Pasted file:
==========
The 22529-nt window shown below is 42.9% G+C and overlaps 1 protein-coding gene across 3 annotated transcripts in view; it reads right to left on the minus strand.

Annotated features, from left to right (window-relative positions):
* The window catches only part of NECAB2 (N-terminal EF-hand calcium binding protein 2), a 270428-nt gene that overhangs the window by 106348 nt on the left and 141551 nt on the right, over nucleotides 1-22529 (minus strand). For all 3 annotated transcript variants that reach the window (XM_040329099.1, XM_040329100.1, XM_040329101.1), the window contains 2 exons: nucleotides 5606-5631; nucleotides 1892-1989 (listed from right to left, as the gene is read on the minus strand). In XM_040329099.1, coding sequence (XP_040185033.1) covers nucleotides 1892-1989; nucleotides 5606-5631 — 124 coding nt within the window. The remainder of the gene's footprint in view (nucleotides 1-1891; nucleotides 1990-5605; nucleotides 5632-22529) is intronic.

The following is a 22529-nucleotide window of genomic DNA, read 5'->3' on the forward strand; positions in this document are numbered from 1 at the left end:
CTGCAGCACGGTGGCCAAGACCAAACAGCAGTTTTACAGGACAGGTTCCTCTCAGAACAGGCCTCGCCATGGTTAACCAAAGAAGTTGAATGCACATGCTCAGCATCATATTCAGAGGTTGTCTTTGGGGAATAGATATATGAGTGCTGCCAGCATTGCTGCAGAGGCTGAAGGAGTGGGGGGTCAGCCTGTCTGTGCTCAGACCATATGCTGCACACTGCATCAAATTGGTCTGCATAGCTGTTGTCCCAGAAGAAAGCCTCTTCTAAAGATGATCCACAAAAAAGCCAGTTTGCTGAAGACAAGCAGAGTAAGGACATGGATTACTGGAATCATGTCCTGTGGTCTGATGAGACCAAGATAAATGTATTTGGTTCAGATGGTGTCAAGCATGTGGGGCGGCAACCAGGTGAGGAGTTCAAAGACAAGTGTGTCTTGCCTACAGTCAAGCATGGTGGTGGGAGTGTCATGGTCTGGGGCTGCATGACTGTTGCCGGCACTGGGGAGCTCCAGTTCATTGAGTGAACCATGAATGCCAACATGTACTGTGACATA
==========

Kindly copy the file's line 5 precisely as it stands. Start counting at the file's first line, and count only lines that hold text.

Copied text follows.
CTGCAGCACGGTGGCCAAGACCAAACAGCAGTTTTACAGGACAGGTTCCTCTCAGAACAGGCCTCGCCATGGTTAACCAAAGAAGTTGAATGCACATGCTCAGCATCATATTCAGAGGTTGTCTTTGGGGAATAGATATATGAGTGCTGCCAGCATTGCTGCAGAGGCTGAAGGAGTGGGGGGTCAGCCTGTCTGTGCTCAGACCATATGCTGCACACTGCATCAAATTGGTCTGCATAGCTGTTGTCCCAGAAGAAAGCCTCTTCTAAAGATGATCCACAAAAAAGCCAGTTTGCTGAAGACAAGCAGAGTAAGGACATGGATTACTGGAATCATGTCCTGTGGTCTGATGAGACCAAGATAAATGTATTTGGTTCAGATGGTGTCAAGCATGTGGGGCGGCAACCAGGTGAGGAGTTCAAAGACAAGTGTGTCTTGCCTACAGTCAAGCATGGTGGTGGGAGTGTCATGGTCTGGGGCTGCATGACTGTTGCCGGCACTGGGGAGCTCCAGTTCATTGAGTGAACCATGAATGCCAACATGTACTGTGACATA